-Sept. 9, 12:30 p.m. CT, Yucatan Peninsula, Mexico: Halfway down the southbound four-lane highway from Cancun to the ancient ruins in Tulum, traffic inexplicably slowed to a halt. There was some sort of checkpoint ahead by the Mexican Federal Police. I began to wonder whether it was a good idea to have brought along the ATM skimmer instead of leaving it in the hotel safe. If the cops searched my stuff, how could I explain having ultra-sophisticated Bluetooth ATM skimmer components in my backpack?
The above paragraph is an excerpt that I pulled from the body of Part II in this series of articles and video essays stemming from a recent four-day trip to Mexico. During that trip, I found at least 19 different ATMs that all apparently had been hacked from the inside and retrofitted with tiny, sophisticated devices that store and transmit stolen card data and PINs wirelessly.
In June 2015, I heard from a source at an ATM firm who wanted advice and help in reaching out to the right people about what he described as an ongoing ATM fraud campaign of unprecedented sophistication, organization and breadth. Given my focus on ATM skimming technology and innovations, I was immediately interested.
My source asked to have his name and that of his employer omitted from the story because he fears potential reprisals from the alleged organized criminal perpetrators of this scam. According to my source, several of his employer’s ATM installation and maintenance technicians in the Cancun area reported recently being approached by men with Eastern European accents, asking each tech if he would be interested in making more than 100 times his monthly salary just for providing direct, physical access to the inside of a single ATM that the technician served.
One of my source’s co-workers was later found to have accepted the bribes, which apparently had only grown larger and more aggressive after technicians in charge of specific, very busy ATMs declined an initial offer.
My source said his company fired the rogue employee who’d taken the bait, but that the employee’s actions had still been useful because experts were now able to examine the skimming technology first-hand. The company tested the hardware by installing it into ATMs that were not in service. When they turned the devices on, they discovered each component was beaconing out the same Bluetooth signal: “Free2Move.”
Turns out, Free2Move is the default name for a bluetooth beacon in a component made by a legitimate wireless communications company of the same name. I also located a sales thread in a dubious looking site that specializes in offering this technology in mini form for ATM PIN pads and card readers for $550 per component (although the site claims it won’t sell the products to scammers).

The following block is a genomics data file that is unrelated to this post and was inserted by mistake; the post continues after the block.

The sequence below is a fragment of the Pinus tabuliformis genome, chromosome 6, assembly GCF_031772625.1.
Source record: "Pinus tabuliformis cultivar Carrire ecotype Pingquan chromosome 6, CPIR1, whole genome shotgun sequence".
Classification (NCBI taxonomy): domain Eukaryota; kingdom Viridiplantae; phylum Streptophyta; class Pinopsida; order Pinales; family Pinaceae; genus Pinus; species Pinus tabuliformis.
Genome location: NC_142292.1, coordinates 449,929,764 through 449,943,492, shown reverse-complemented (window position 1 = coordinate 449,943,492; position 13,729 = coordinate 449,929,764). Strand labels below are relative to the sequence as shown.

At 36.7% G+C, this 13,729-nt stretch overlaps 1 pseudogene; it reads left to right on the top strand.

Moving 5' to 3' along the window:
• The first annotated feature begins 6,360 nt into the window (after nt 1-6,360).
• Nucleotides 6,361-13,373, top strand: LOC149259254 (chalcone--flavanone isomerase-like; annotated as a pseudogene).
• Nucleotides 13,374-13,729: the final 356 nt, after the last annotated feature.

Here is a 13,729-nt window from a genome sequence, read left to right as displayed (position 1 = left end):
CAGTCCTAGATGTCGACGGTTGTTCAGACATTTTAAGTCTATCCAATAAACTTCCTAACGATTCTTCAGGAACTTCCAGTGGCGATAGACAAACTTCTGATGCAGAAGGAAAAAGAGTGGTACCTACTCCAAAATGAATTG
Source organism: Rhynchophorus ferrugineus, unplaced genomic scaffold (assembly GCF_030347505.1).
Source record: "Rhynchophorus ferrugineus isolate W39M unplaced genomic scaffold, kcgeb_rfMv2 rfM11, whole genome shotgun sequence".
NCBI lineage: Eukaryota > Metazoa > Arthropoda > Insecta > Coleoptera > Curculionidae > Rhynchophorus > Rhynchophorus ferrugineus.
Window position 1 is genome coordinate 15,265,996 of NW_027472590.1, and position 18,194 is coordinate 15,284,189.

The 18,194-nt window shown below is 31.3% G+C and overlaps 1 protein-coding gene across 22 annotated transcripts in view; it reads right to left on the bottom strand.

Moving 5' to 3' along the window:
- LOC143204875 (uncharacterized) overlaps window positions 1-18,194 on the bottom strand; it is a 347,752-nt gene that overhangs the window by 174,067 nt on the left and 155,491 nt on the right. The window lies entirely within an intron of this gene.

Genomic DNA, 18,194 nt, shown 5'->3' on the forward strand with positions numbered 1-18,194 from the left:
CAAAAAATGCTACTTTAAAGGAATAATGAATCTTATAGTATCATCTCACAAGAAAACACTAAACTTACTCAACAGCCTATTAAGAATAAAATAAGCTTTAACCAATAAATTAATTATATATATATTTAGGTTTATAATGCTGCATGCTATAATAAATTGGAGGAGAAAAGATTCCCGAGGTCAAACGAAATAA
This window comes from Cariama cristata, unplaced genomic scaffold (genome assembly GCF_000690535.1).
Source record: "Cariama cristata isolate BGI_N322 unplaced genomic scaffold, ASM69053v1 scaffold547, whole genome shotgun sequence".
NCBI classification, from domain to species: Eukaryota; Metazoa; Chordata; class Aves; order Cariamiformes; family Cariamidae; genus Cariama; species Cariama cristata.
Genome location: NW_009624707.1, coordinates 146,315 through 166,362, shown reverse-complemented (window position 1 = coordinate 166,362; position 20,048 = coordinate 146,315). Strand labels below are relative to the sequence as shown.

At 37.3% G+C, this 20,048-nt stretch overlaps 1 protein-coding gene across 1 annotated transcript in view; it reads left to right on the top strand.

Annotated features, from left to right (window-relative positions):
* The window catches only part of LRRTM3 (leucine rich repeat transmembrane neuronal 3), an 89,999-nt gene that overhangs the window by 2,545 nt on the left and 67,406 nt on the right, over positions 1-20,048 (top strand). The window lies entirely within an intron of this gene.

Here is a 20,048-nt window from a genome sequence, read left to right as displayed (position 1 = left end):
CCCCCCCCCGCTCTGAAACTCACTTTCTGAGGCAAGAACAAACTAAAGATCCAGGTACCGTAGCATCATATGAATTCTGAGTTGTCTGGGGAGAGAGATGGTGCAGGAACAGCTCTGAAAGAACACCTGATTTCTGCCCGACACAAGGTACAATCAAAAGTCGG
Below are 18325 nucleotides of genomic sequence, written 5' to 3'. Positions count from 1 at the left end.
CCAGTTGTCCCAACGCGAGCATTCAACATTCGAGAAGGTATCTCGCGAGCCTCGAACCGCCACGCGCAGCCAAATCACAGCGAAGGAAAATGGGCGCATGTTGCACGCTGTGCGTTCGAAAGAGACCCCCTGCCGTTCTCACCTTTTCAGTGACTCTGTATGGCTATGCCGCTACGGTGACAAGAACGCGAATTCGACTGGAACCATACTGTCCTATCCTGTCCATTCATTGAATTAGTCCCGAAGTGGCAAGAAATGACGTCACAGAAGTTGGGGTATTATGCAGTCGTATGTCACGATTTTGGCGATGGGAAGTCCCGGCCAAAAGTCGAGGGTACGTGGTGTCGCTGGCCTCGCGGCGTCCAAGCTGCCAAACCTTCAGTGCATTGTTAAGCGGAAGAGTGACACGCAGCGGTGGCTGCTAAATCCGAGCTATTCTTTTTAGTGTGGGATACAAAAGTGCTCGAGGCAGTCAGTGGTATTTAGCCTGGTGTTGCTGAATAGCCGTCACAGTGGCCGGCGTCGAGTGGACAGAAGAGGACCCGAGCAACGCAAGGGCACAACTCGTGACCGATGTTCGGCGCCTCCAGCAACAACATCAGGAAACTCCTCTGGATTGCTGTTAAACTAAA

The Bluetooth circuit boards allegedly supplied by the Eastern Europeans who bribed my source’s technician were made to be discretely wired directly onto the electronic ATM circuit boards which independently serve the machine’s debit card reader and PIN pad.
Each of the bluetooth circuit boards are tiny — wafer thin and about 1 cm wide by 2 cm long. Each also comes with its own data storage device. Stolen card data can be retrieved from the bluetooth components wirelessly: The thief merely needs to be within a few meters of the compromised ATM to pull stolen card data and PINs off the devices, providing he has the secret key needed to access that bluetooth wireless connection.
Even if you knew the initial PIN code to connect to the Bluetooth wireless component on the ATM —the stolen data that is sent by the bluetooth components is encrypted. Decrypting that data requires a private key that ostensibly only the owners of this crimeware possess.
These are not your ordinary skimming devices. Most skimmers are detectable because they are designed to be affixed to the outside of the ATMs. But with direct, internal access to carefully targeted cash machines, the devices could sit for months or even years inside of compromised ATMs before being detected (depending in part on how quickly and smartly the thieves used or sold the stolen card numbers and PINs).
Not long after figuring out the scheme used by this skimmer, my source instructed his contacts in Cancun and the surrounding area to survey various ATMs in the region to see if any of these machines were emitting a Bluetooth signal called “Free2Move.” Sure enough, the area was blanketed with cash machines spitting out Free2Move signals.
Going to the cops would be useless at best, and potentially dangerous; Mexico’s police force is notoriously corrupt, and for all my source knew the skimmer scammers were paying for their own protection from the police.
Rather, he said he wanted to figure out a way to spot compromised ATMs where those systems were deployed across Mexico (but mainly in the areas popular with tourists from Europe and The United States).
When my source said he knew where I could obtain one of these skimmers in Mexico firsthand, I volunteered to scour the tourist areas in and around Cancun to look for ATMs spitting out the Free2Move bluetooth signal.
I’d worked especially hard the previous two months: So much so that July and August were record traffic months for KrebsOnSecurity, with several big breach stories bringing more than a million new readers to the site. It was time to schedule a quasi-vacation, and this was the perfect excuse. I had a huge pile of frequent flier miles burning a hole in my pocket, and I wasted no time in using those miles to book a hotel and flight to Cancun. Continue reading →